Star Wars: Visions, a scene from T0-B1 The new cycle of stories set in the so-called era of the High Republic should guarantee a wider space for maneuver, but there is still no talk of video games inspired by the novels and comics already published: perhaps we will have to wait for future films.

In the meantime, it wouldn't be bad if some developers could have the same carte blanche as the animation studios that worked on Visions. We would like to play a title set in a distant, distant alternative galaxy, a sort of What if, to mention another animated series by Disney + and Marvel Studios, but in a Star Wars sauce. It would be a bit like inventing a completely new scenario, but drawing on some key ideas such as the Force or lightsabers that immediately identify Star Wars even in the eyes of the less passionate.

Weapons and technologies

Star Wars: Visions, a scene from The duel Continuing the speech above, Star Wars: Visions not only plays with mythology, but also with technology. Over the course of the seven episodes we have seen very unusual interpretations of the weapons they usually wield in the Star Wars movies: if you thought Kylo Ren's cross-guard sword was bizarre, wait until you see lightsabers that stretch out like whips, rotating umbrellas formed by multiple lightsabers, katana-shaped lightsabers that can be scenically sheathed, not to mention conjoined Star Destroyers or droids learning to use the Force. For a Star Wars purist these alterations may seem cloying, but we who love anime couldn't help but smile, a little for certain excesses, a little because we thought: what if we could use similar weapons in a video game of Star Wars?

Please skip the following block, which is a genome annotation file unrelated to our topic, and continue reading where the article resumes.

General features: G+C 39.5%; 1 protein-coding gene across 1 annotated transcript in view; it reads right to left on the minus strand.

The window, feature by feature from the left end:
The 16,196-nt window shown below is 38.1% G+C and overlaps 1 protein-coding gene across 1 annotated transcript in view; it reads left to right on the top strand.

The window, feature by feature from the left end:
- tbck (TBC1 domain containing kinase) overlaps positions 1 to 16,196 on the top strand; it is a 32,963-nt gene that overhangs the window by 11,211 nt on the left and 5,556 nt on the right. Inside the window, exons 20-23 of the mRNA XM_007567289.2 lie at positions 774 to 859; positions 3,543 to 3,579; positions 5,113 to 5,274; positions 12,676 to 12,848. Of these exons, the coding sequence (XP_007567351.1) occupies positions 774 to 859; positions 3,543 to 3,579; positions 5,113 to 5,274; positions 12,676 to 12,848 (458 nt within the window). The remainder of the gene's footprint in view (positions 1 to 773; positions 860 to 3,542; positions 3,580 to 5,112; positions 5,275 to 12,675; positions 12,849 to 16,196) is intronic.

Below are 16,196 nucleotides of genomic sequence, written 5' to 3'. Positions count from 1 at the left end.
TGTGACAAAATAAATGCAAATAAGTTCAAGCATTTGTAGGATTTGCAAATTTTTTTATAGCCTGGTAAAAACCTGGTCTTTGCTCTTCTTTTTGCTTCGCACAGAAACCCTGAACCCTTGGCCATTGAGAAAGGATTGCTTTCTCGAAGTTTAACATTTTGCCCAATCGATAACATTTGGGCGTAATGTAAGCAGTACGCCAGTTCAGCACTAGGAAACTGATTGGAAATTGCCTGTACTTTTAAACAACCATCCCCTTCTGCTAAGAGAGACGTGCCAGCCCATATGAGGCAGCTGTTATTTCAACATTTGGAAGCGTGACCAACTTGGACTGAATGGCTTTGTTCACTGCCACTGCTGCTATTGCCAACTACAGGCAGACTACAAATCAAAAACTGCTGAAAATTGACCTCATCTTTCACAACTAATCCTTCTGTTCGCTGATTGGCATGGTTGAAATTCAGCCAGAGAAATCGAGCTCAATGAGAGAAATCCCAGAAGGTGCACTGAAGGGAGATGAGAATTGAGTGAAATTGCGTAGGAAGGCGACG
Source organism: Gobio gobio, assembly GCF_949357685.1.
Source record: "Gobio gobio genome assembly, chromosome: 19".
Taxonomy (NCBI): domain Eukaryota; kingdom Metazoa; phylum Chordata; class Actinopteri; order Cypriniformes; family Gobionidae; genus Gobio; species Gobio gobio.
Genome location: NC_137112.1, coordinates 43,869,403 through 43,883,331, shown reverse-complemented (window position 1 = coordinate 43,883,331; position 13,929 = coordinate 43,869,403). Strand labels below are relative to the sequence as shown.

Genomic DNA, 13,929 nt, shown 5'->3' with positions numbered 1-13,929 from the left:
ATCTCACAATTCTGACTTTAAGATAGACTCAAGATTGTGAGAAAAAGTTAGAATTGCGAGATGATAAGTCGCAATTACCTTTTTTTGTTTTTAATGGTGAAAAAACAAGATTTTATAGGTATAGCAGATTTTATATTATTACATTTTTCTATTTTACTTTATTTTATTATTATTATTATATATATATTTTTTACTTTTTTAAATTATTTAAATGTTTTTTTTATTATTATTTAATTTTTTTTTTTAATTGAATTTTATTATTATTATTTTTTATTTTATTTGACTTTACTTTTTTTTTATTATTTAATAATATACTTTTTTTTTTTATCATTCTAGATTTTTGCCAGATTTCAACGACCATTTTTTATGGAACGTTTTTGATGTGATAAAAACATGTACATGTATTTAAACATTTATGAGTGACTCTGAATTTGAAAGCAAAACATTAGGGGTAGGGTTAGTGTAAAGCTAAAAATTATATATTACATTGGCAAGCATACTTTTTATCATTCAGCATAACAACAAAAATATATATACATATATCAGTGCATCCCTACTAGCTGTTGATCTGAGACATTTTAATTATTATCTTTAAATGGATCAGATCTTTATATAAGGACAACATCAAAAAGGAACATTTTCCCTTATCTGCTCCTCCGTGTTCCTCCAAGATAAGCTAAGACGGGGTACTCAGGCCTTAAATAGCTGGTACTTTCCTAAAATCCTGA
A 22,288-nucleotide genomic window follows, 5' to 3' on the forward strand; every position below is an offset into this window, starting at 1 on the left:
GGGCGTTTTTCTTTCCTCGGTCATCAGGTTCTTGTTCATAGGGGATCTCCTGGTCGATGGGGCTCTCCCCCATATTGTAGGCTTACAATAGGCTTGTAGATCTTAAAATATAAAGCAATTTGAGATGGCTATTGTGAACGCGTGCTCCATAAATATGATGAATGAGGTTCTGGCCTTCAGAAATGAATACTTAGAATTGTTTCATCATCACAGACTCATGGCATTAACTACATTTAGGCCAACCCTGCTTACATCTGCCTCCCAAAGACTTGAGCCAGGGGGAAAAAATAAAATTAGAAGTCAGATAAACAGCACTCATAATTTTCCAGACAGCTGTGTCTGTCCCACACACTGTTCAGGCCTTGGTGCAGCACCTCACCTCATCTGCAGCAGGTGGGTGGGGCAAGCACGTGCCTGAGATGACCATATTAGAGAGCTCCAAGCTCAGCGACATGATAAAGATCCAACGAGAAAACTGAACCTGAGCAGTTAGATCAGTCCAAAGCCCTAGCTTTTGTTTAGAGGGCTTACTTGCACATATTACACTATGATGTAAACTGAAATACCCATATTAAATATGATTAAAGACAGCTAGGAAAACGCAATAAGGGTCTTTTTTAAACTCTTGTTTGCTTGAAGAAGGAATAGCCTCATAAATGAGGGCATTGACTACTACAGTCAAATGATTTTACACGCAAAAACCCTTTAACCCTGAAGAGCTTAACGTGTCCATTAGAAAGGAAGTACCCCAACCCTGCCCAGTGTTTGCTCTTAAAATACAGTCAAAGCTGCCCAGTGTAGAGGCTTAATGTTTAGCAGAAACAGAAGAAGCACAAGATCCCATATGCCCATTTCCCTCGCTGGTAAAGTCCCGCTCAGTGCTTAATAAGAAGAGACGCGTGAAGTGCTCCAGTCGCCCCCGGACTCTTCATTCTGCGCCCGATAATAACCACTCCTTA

Star Wars: Visions, a scene from The Bride of the Village After all, many video games allow you to modify the paraphernalia or the lightsaber itself. Star Wars Jedi: Fallen Order, for example, allowed you to choose between a normal lightsaber and a double-bladed one, thus altering the moves that protagonist Cal Kestis could use. Crazy weapons like the aforementioned laser umbrella - not the official name, huh! - they would be very funny and original, also because the developer would have to invent completely different fighting styles from the canonical Jedi forms more known as the Soresu, the Makashi or the Shii-Cho that appear in several licensed games. The same could be said for aircraft or firearms: the fanservice requires players to get their hands on the weapons wielded by their cinematic favorites, but a title out of the canon could free the developer from this important, but limiting, need. .

The right developer